Also, there is c++11 out, and i haven't looked into it, and i really don't want to right now, but maybe you should look for something that explains that. Now don't quote me on anything, but c++11 is the new version of c++ and people will probably start moving towards that.

Edited by Mathew Bergen, 18 November 2012 - 02:34 AM.

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"Your mother is so fat that the recursive function that was used to calculate her mass created a stack overflow"

 

 


#18 Sugavanas   Members   -  Reputation: 163

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Posted 18 November 2012 - 05:17 AM

Im not sure if this was said already but a good book, that i personally learned c++ from, is called beginning c++ through game development. Its cheap and very easy to understand. And when it says through game development, its using simple text games as examples for learning c++. As many will say to stay away from c++ if you are just learning how to program since it is complicated, i say go for it. I learned c++ first, and it was challenging, and i don't recommend it, but it can be done.

http://www.amazon.ca...6851&sr=8-2

Also, there is c++11 out, and i haven't looked into it, and i really don't want to right now, but maybe you should look for something that explains that. Now don't quote me on anything, but c++11 is the new version of c++ and people will probably start moving towards that.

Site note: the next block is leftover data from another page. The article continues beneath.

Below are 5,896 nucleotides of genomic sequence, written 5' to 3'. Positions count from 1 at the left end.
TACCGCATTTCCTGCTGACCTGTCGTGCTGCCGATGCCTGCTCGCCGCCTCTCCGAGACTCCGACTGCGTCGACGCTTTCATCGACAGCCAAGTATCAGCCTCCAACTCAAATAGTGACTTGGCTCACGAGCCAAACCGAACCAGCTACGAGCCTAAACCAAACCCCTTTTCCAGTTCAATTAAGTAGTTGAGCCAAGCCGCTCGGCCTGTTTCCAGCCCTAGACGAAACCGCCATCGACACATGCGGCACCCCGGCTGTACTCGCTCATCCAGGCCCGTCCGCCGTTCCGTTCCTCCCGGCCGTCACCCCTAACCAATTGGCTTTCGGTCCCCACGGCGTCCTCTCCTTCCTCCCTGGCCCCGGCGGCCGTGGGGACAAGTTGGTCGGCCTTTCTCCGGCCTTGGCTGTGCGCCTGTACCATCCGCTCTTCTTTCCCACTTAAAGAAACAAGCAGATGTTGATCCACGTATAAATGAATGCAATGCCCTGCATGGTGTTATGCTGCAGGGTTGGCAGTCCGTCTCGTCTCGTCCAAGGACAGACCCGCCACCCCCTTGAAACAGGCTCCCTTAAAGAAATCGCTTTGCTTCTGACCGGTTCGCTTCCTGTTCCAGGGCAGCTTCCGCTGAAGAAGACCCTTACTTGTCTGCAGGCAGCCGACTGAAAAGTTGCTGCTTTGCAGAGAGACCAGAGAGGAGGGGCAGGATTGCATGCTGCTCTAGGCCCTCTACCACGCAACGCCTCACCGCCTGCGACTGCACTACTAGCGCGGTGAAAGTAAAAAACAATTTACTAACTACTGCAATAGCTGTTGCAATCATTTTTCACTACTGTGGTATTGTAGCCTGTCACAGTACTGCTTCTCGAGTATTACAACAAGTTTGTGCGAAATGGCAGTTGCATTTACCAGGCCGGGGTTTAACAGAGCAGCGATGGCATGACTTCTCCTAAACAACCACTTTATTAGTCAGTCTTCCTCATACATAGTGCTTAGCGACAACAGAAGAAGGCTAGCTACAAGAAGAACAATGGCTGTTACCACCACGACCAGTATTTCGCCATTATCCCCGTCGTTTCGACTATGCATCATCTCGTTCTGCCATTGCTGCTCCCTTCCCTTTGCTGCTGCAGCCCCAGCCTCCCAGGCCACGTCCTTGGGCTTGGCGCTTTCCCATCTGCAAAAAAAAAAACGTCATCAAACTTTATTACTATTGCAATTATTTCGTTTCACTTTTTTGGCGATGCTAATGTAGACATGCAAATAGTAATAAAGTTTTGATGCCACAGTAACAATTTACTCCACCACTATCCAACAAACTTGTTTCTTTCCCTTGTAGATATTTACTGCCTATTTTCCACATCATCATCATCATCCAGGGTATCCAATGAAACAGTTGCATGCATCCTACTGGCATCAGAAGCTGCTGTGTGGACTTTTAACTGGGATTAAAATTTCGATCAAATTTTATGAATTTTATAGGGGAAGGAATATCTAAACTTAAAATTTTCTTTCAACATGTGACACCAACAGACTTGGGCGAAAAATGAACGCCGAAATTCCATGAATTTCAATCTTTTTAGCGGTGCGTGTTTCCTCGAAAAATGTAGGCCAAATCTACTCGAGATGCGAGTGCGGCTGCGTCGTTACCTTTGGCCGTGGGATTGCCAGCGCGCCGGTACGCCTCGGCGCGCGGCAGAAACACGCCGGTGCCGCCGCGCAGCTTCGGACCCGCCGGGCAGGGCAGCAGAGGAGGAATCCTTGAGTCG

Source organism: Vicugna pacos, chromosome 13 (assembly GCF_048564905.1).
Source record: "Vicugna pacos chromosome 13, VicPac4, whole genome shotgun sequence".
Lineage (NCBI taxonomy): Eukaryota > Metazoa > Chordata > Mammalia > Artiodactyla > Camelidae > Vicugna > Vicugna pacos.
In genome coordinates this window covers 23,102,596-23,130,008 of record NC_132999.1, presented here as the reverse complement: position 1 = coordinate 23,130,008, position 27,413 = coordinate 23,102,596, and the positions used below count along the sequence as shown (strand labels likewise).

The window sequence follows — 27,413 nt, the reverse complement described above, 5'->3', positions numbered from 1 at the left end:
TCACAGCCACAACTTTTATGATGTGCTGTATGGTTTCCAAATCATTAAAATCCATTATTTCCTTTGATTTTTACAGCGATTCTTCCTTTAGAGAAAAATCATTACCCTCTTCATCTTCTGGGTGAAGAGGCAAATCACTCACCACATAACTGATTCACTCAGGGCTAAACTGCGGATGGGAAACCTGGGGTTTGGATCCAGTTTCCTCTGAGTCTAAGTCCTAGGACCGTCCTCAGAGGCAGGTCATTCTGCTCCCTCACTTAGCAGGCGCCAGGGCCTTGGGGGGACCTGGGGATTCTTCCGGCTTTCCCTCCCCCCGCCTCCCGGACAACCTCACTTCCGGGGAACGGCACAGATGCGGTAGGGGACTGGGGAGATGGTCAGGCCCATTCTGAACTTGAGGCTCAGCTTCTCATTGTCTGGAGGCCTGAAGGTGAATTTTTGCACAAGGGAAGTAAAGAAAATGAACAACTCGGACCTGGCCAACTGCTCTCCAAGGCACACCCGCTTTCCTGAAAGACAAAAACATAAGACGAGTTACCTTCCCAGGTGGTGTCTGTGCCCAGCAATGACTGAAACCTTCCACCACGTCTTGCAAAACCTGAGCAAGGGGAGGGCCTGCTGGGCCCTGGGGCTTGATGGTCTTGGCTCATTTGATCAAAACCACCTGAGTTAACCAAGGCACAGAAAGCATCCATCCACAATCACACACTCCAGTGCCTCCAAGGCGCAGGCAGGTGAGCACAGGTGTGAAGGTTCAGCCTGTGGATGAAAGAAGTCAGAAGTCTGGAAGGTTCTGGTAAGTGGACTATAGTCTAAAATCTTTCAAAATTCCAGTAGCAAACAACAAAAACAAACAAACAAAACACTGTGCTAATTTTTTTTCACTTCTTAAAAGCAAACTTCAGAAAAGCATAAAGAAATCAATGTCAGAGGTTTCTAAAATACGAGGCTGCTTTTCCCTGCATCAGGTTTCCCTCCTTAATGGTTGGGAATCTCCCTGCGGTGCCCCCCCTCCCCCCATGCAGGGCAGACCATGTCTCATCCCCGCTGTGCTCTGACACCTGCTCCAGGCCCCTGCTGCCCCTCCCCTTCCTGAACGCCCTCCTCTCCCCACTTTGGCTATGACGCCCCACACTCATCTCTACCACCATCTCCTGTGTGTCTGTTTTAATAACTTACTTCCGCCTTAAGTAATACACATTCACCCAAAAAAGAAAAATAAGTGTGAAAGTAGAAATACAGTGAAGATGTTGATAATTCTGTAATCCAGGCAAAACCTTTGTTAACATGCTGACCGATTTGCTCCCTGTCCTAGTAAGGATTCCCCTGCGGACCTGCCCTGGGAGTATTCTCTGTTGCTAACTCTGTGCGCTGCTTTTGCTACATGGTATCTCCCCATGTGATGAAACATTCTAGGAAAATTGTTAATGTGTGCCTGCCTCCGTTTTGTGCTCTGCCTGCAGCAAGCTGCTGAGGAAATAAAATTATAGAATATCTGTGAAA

thanks, i am using c++ which come with visual studio 2012, if m correct it is c++11

#19 SimonForsman   Crossbones+   -  Reputation: 5972

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Posted 18 November 2012 - 08:16 AM

edit:
To other readers, please don't downvote beginner questions. It frightens them into not wanting to ask questions.


I voted it down since i consider marking topics as "important, urgent, etc" in order to divert attention to it (and away from other questions) to be very rude. His questions are no more important than those posted by other people.
I don't suffer from insanity, I'm enjoying every minute of it.
The voices in my head may not be real, but they have some good ideas!

#20 AlexB.hpp   Members   -  Reputation: 201

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Posted 18 November 2012 - 11:09 AM


Im not sure if this was said already but a good book, that i personally learned c++ from, is called beginning c++ through game development. Its cheap and very easy to understand. And when it says through game development, its using simple text games as examples for learning c++. As many will say to stay away from c++ if you are just learning how to program since it is complicated, i say go for it. I learned c++ first, and it was challenging, and i don't recommend it, but it can be done.

http://www.amazon.ca...6851&sr=8-2

Also, there is c++11 out, and i haven't looked into it, and i really don't want to right now, but maybe you should look for something that explains that. Now don't quote me on anything, but c++11 is the new version of c++ and people will probably start moving towards that.


thanks, i am using c++ which come with visual studio 2012, if m correct it is c++11

Actually it looks like VS 2012 has default support of cxx11 (just another one way to write c++11).

Hm... I suggest next book as base of programming - Ivor Horton's Beginning Visual C++ 2012. This book is really nice to a novice showing all basic stuff: variables, loops and so on. But I'm warning you - C++ is difficult. It's much complicated than C# and Java, because it haven't memory manager as it's in Java and C#.

Did you make a final decision? Probably it would be better to you to start with C# and XNA? It's allow you to do some simple games in near future.

Edited by AlexB.hpp, 18 November 2012 - 11:12 AM.

C x 2 C x o C x C f nice C x C s C x C c